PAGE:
W.S.: I would like to ask you about the work that you showed in your degree show, these floating life-saving devices. How did that come about?
Y.A.: It goes back to the frequent moving during my childhood. It wasn’t intentional but the more I did them the more I realized that I was dealing with floating and drifting, not being able to take root and always thinking about how to escape from a place that doesn’t belong to you.
I was also reading human factors and ergonomics research because I had re-united with a close relative after years and I realized that his interests are similar to mine despite being in very different fields. In his work he is responsible for finding the most efficient way to design an environment or a tool that helps deal with emergency situations. For example, he would consider where to place a button in a tank and what colour and shape it should be so that the operator would perform instinctively in an urgent situation, which can save a life. These kind of methods also factor into my sculptural works.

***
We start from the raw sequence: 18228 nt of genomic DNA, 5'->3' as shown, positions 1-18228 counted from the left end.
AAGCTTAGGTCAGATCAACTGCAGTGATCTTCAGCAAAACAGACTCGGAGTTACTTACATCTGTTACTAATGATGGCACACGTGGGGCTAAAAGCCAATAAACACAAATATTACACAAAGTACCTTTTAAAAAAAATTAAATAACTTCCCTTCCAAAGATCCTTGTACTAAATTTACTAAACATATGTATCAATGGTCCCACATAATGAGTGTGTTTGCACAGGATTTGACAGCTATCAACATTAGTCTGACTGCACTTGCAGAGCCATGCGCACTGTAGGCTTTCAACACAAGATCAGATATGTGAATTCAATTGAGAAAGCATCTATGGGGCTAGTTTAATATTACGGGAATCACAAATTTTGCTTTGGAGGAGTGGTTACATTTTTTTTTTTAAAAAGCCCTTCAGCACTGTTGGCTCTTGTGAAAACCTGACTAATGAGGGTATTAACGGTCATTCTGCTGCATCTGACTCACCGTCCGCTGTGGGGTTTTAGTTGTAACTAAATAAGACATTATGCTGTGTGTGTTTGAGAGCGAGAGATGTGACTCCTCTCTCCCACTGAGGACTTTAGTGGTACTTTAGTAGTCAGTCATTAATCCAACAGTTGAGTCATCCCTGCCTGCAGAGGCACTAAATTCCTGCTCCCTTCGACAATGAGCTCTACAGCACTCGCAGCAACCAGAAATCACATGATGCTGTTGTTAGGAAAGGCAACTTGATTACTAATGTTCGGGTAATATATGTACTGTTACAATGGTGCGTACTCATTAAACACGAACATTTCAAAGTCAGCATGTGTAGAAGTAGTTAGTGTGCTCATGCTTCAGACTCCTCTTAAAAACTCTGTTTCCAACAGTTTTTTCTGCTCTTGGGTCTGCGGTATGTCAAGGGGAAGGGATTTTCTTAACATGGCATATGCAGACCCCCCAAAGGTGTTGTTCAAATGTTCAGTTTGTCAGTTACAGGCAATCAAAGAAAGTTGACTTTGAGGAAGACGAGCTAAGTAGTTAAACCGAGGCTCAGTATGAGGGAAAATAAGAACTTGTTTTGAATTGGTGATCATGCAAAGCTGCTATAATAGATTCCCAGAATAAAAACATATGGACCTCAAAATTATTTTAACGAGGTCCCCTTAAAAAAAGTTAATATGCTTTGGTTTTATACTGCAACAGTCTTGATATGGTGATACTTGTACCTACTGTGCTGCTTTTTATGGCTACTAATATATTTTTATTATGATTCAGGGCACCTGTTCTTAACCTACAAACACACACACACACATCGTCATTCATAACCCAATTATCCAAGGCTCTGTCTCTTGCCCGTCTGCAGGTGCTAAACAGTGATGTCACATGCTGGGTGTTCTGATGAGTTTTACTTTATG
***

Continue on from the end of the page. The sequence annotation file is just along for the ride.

I was thinking a lot about these sculptures, how would I sustain myself and what kind of environment I would escape. It came to me that I am always building caves, holes, or boxes. I wanted to build a grotto, maybe something narrow at the entrance to the exhibition where you have to bend down at first but then it opens up into this big cavernous space. I placed a video projection with my performer Juls floating at the entrance as an introduction.
I was struggling with the question of whether a physical human should exist in the space. I think my work suggests the possibility that somebody might have lived in the space or used these tools.